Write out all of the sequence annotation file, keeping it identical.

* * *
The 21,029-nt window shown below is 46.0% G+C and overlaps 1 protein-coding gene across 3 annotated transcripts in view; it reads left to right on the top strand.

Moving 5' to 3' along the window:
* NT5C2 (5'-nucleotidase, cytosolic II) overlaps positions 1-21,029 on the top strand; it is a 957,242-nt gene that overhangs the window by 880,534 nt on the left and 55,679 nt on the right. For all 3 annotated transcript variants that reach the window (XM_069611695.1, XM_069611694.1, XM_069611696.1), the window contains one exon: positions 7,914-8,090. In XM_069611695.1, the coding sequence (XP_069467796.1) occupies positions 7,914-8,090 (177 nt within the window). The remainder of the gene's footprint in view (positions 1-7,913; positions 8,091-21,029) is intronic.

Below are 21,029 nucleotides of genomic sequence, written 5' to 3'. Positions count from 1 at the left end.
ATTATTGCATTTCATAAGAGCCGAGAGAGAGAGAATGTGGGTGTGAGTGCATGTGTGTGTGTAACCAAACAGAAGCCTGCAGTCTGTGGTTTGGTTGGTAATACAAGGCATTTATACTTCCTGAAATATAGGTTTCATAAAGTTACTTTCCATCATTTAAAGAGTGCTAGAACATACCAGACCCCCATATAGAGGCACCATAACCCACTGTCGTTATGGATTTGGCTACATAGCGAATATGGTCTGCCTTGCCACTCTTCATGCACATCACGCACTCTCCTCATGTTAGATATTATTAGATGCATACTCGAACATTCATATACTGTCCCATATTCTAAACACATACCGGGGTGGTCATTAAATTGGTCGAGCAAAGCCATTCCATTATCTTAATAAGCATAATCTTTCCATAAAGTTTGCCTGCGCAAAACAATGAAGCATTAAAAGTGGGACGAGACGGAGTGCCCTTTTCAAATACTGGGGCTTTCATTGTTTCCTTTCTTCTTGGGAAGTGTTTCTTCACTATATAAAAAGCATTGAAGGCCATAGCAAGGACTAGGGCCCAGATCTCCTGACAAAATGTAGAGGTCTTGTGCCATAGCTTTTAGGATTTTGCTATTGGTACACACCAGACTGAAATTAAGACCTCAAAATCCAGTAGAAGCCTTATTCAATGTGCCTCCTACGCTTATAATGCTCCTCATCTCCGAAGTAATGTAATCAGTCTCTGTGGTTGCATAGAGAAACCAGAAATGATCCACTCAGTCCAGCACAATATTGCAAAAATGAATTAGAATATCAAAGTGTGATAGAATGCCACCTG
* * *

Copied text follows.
The 21,029-nt window shown below is 46.0% G+C and overlaps 1 protein-coding gene across 3 annotated transcripts in view; it reads left to right on the top strand.

Moving 5' to 3' along the window:
* NT5C2 (5'-nucleotidase, cytosolic II) overlaps positions 1-21,029 on the top strand; it is a 957,242-nt gene that overhangs the window by 880,534 nt on the left and 55,679 nt on the right. For all 3 annotated transcript variants that reach the window (XM_069611695.1, XM_069611694.1, XM_069611696.1), the window contains one exon: positions 7,914-8,090. In XM_069611695.1, the coding sequence (XP_069467796.1) occupies positions 7,914-8,090 (177 nt within the window). The remainder of the gene's footprint in view (positions 1-7,913; positions 8,091-21,029) is intronic.

Below are 21,029 nucleotides of genomic sequence, written 5' to 3'. Positions count from 1 at the left end.
ATTATTGCATTTCATAAGAGCCGAGAGAGAGAGAATGTGGGTGTGAGTGCATGTGTGTGTGTAACCAAACAGAAGCCTGCAGTCTGTGGTTTGGTTGGTAATACAAGGCATTTATACTTCCTGAAATATAGGTTTCATAAAGTTACTTTCCATCATTTAAAGAGTGCTAGAACATACCAGACCCCCATATAGAGGCACCATAACCCACTGTCGTTATGGATTTGGCTACATAGCGAATATGGTCTGCCTTGCCACTCTTCATGCACATCACGCACTCTCCTCATGTTAGATATTATTAGATGCATACTCGAACATTCATATACTGTCCCATATTCTAAACACATACCGGGGTGGTCATTAAATTGGTCGAGCAAAGCCATTCCATTATCTTAATAAGCATAATCTTTCCATAAAGTTTGCCTGCGCAAAACAATGAAGCATTAAAAGTGGGACGAGACGGAGTGCCCTTTTCAAATACTGGGGCTTTCATTGTTTCCTTTCTTCTTGGGAAGTGTTTCTTCACTATATAAAAAGCATTGAAGGCCATAGCAAGGACTAGGGCCCAGATCTCCTGACAAAATGTAGAGGTCTTGTGCCATAGCTTTTAGGATTTTGCTATTGGTACACACCAGACTGAAATTAAGACCTCAAAATCCAGTAGAAGCCTTATTCAATGTGCCTCCTACGCTTATAATGCTCCTCATCTCCGAAGTAATGTAATCAGTCTCTGTGGTTGCATAGAGAAACCAGAAATGATCCACTCAGTCCAGCACAATATTGCAAAAATGAATTAGAATATCAAAGTGTGATAGAATGCCACCTG